It’s now the essential collection of anyone creative’s work and achievements, along with a little ‘about’ section that gives you a delightful window into their career, but also explains that they collect ceramic frogs or enjoy traveling to Chad.
Portfolios weren’t always so elaborate. For a start, they used to be made of paper and contained nothing but the work. They almost always came in a faux-leather case, complete with ring binders that never quite worked, and filling them up required finding laminated proofs of your ads, while TV and radio could be collected on additional cassettes that you shoved into a sleeve at the back.
There might have been a short step that involved putting the work on DVDs, but that was kind of complicated, so the hard copy portfolio was king until maybe 2010, when you pretty much had to have a website of some sort.
Before Squarespace made life a bit easier, getting that site together was difficult and expensive. They tended to look a bit crap, and updating them to add your new work was a tedious and annoying process. But sending a link around was much easier than lugging a portfolio case across town, and ECDs were much happier viewing ten books via the convenience of their laptop.
Now that a spiffy-looking site is within the reach of us all, a few fundamentals have changed. Instead of simply letting the work speak for itself (and in this brave new world of mandatory case studies), additional explanations are expected. You can give strategic context, production information and results, if you’re so inclined.
And as with those case studies, that seems to mean finding the most positive possible lens through which to present yourself. A minor pair of social posts can become ‘Client X’s first-ever Instagram campaign, which used the illustrations of sneaker influencer PJQ to set the brand off in an entirely new direction. It gained 341,867 media impressions in the first ten days, on its way to becoming the most-watched carousel for the FMCG market in the month of July’.
A recent LinkedIn post from an ECD suggested that, ‘If you didn’t write it, go through a dozen iterations, and attend rounds of meetings where it was discussed. If you didn’t pick the director, nor flew to the shoot and fought for that take you thought you needed. If you didn’t spend days in an edit suite, painstakingly moving frames, undecided between V.63 or V.64 while trying 100 tracks on your laptop. If you were not there… THEN DON’T PUT IT IN YOUR PORTFOLIO.’
I can see where he’s coming from, but I’ve witnessed enough inside stories of great work to know that the division of labour between members of a creative team is rarely equal enough to ensure that the above would apply to both. One copywriter might have slaved away at the concept, only for their AD to dominate the executional elements. Does that mean neither can claim the finished piece as their own?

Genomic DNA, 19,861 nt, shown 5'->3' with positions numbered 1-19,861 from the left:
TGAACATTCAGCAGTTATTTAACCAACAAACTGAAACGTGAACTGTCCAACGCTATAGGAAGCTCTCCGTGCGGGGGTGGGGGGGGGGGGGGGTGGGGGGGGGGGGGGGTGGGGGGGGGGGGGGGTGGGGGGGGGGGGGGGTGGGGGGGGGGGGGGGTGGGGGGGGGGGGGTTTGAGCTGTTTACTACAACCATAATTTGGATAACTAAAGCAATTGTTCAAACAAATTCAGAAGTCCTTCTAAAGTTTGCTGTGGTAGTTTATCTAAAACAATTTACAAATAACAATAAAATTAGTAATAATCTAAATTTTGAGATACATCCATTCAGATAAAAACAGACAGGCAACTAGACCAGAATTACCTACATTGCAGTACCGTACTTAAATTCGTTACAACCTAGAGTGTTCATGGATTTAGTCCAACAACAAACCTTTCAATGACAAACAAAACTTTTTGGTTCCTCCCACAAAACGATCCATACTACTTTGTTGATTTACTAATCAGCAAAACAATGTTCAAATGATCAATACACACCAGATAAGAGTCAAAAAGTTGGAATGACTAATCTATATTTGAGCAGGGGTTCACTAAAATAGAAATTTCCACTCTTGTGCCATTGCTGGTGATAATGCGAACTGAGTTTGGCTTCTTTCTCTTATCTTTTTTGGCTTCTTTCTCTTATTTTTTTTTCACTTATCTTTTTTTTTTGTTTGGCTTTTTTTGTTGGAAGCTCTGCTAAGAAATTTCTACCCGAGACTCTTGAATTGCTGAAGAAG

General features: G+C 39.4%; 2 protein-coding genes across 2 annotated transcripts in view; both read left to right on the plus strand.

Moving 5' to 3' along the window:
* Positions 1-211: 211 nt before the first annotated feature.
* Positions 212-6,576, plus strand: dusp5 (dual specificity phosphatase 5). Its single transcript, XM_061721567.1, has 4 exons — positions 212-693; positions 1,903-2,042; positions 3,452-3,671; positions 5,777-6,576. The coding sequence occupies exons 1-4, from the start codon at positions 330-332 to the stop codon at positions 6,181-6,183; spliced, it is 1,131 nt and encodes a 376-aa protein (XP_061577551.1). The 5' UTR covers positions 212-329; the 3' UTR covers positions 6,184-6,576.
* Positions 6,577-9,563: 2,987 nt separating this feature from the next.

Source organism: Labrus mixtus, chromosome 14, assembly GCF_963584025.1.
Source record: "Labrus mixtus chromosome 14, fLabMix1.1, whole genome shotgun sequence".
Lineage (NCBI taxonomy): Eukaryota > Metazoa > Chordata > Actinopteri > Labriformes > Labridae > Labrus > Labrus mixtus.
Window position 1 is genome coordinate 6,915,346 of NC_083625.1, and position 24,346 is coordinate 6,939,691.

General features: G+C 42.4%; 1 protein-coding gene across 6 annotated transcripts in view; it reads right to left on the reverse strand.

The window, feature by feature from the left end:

That ECD’s point is that you need to be able to use a portfolio to accurately evaluate its owner’s abilities. What if you’ve been fooled into hiring a CW who will not be great at the post-production stage? Or an AD who can’t come up with a concept to save their life?
But that’s always going to be tricky. For some teams and creatives the degree of contribution can ebb and flow, and sometimes the editor or sound engineer ends up suggesting a better endline, which is then used in the final ad. Does that mean the creatives shouldn’t claim full credit? Where does an ad cross the line between ‘yours’ and ‘someone else’s’?
And what about creative directors? When it comes to their portfolios, some of them clearly delineate between their CD work and their work as a creative foot soldier, but even then, there are CDs who transform base metal into gold, while others make little difference, or even make things worse. If that happens it’s unlikely the CD will honestly cop to a lack of contribution; after all, everyone is the hero of their own story.
Advertising is full of misattributed credit, fluffed-up CVs and rose-tinted glasses. Positive takes are what we create for a living, so it’s no surprise that people use them for themselves. That probably means we should take portfolios with a pinch of salt, perhaps downgrading claims by 10-20% (as I do when I watch a case study).
This is especially true as portfolios are now out there for everyone to find and pore over. Just Google the name of the creative alongside the word ‘advertising’ and you should find what you’re looking for. Then you can see if they list every single award, whether huge or tiny, or just use the low-key, but suspiciously non-specific self-endorsement, ‘I’ve been recognised by all major international award schemes’.
You can also check out the window to their soul: the ‘about’ section, which can be po-faced and self-important, or humorously self-deprecating. I find that it’s often surprisingly revealing, as much for what is omitted as what is included.
Last is the style. 90% seem to be Squarespace sites, with a fairly neutral and functional design – the closest thing you can get to letting the work speak for itself. But I feel the ADs often want to demonstrate their visual chops more obviously. They are usually the ones that get a proper site done, bringing the design flex with a bit of parallax scrolling.
Just like the rest of the industry, the internet has provided your portfolio situation with many more tools, but also many more choices, so make sure you think though it all with the care you’d apply to your ads. As one wise person’s portfolio says, ‘Ah! The good old ‘about’ section. Time to decide whether to talk about myself in the first person or the third…